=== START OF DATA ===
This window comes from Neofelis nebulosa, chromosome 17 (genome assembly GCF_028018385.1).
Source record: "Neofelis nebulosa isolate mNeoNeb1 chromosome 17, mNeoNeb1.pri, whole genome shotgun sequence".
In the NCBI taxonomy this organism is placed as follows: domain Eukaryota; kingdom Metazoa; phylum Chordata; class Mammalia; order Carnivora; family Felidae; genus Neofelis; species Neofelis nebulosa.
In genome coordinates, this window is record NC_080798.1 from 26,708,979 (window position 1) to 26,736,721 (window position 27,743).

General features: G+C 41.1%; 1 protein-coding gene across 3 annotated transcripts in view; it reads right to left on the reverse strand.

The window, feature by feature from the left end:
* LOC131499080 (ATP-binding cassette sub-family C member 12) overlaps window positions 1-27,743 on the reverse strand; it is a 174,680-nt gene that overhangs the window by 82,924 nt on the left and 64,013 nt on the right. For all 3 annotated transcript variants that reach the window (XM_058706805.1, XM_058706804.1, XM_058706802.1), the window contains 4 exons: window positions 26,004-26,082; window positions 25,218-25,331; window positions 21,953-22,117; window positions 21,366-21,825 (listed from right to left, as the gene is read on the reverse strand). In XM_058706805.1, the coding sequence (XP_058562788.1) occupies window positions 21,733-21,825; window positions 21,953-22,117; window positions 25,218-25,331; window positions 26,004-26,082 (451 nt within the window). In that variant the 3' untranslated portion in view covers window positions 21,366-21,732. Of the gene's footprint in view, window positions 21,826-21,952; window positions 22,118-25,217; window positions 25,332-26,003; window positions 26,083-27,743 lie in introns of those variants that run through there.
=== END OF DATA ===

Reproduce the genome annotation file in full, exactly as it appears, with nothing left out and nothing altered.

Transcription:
This window comes from Neofelis nebulosa, chromosome 17 (genome assembly GCF_028018385.1).
Source record: "Neofelis nebulosa isolate mNeoNeb1 chromosome 17, mNeoNeb1.pri, whole genome shotgun sequence".
In the NCBI taxonomy this organism is placed as follows: domain Eukaryota; kingdom Metazoa; phylum Chordata; class Mammalia; order Carnivora; family Felidae; genus Neofelis; species Neofelis nebulosa.
In genome coordinates, this window is record NC_080798.1 from 26,708,979 (window position 1) to 26,736,721 (window position 27,743).

General features: G+C 41.1%; 1 protein-coding gene across 3 annotated transcripts in view; it reads right to left on the reverse strand.

The window, feature by feature from the left end:
* LOC131499080 (ATP-binding cassette sub-family C member 12) overlaps window positions 1-27,743 on the reverse strand; it is a 174,680-nt gene that overhangs the window by 82,924 nt on the left and 64,013 nt on the right. For all 3 annotated transcript variants that reach the window (XM_058706805.1, XM_058706804.1, XM_058706802.1), the window contains 4 exons: window positions 26,004-26,082; window positions 25,218-25,331; window positions 21,953-22,117; window positions 21,366-21,825 (listed from right to left, as the gene is read on the reverse strand). In XM_058706805.1, the coding sequence (XP_058562788.1) occupies window positions 21,733-21,825; window positions 21,953-22,117; window positions 25,218-25,331; window positions 26,004-26,082 (451 nt within the window). In that variant the 3' untranslated portion in view covers window positions 21,366-21,732. Of the gene's footprint in view, window positions 21,826-21,952; window positions 22,118-25,217; window positions 25,332-26,003; window positions 26,083-27,743 lie in introns of those variants that run through there.